Apple Music's royalty-free trial period puts indie labels at risk

Apple Music, the tech giant's new streaming service is set to launch June 30th. In the run up to its release, big name labels have already joined the fray, but Apple has yet to secure any independent record labels. Although Apple is reportedly offering higher than average 71.5% to 73% of the revenue to copyright owners, they have to endure a revenue-free trial period, first.

Apple could be starting its new industry relationships off on the wrong foot by offering a three-month trial period for its streaming service. The move is good for users but rubs some rights holders the wrong way. As Apple won't be earning any subscription revenue from individual users during that time, it won't be paying out to labels either. That's right. Under Apple's contracts, reportedly, the music owner won't see a dime from the trial period.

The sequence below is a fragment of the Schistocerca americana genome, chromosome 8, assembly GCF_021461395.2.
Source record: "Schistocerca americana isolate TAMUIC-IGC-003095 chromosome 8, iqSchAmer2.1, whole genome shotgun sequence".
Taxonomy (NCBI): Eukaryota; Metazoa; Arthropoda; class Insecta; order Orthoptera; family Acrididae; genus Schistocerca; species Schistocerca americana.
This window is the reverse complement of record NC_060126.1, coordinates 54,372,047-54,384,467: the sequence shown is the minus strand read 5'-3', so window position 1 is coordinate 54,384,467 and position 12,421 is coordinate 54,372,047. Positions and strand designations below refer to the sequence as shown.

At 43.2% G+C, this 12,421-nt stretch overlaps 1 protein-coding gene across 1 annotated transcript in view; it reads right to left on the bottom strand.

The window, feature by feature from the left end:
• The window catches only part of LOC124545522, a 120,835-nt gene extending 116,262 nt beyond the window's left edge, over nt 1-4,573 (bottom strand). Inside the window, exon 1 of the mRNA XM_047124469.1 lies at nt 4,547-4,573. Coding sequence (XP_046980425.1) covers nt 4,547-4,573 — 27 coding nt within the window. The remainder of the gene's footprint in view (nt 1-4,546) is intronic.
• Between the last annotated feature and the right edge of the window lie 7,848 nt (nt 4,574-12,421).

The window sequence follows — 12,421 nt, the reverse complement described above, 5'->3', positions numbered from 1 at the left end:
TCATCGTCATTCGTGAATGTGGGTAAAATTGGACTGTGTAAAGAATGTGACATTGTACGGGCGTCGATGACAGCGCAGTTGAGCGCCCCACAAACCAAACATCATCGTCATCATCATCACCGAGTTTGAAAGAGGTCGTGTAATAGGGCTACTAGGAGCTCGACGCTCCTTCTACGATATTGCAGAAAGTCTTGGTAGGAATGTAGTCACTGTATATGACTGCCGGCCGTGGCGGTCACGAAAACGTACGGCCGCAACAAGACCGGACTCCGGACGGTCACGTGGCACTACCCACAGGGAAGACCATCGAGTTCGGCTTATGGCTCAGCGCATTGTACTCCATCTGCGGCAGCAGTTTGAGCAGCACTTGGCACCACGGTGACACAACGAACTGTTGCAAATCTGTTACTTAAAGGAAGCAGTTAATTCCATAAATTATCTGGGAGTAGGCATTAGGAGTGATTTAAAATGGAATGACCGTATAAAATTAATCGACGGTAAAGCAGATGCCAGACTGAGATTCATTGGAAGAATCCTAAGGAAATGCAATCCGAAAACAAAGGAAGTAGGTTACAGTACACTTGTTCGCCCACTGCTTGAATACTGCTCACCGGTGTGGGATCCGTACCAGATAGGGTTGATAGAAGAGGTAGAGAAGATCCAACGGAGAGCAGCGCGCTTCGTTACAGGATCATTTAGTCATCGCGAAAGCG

It's also important to distinguish that "rights holders" and artists are not synonymous. The publishing rights owners are often an amalgam of label and publishing honchos with a sprinkling of songwriters. Therefore, labels and artists don't necessarily have the same goals in mind.

Speaking about indie labels, UK Music, a British lobbyist group says the deal would, "literally put people out of business." The group continues, "Apple can't spring a contract like this on us three weeks from release. They are basically putting all the risk on the labels."People tend to think of independent labels as homes for unknown artists, when really they are the base for rising stars. Sometimes those stars can't be swayed to move to big labels even after they hit it big. Heavy hitters like Adele and the Artic Monkeys along with the up-and-coming Alabama Shakes still belong to indie labels.

Indie labels have some trepidation towards entering any kind of deal with Apple where they give their product away for free. Smaller labels are often barely meeting their costs. They can't afford to take a three-month hiatus from collecting revenue. We'll have to wait until Apple Music's release to see if smaller labels decide to compromise their short-term earnings for the sake of a long-term partnership with Apple.

Source: Fortune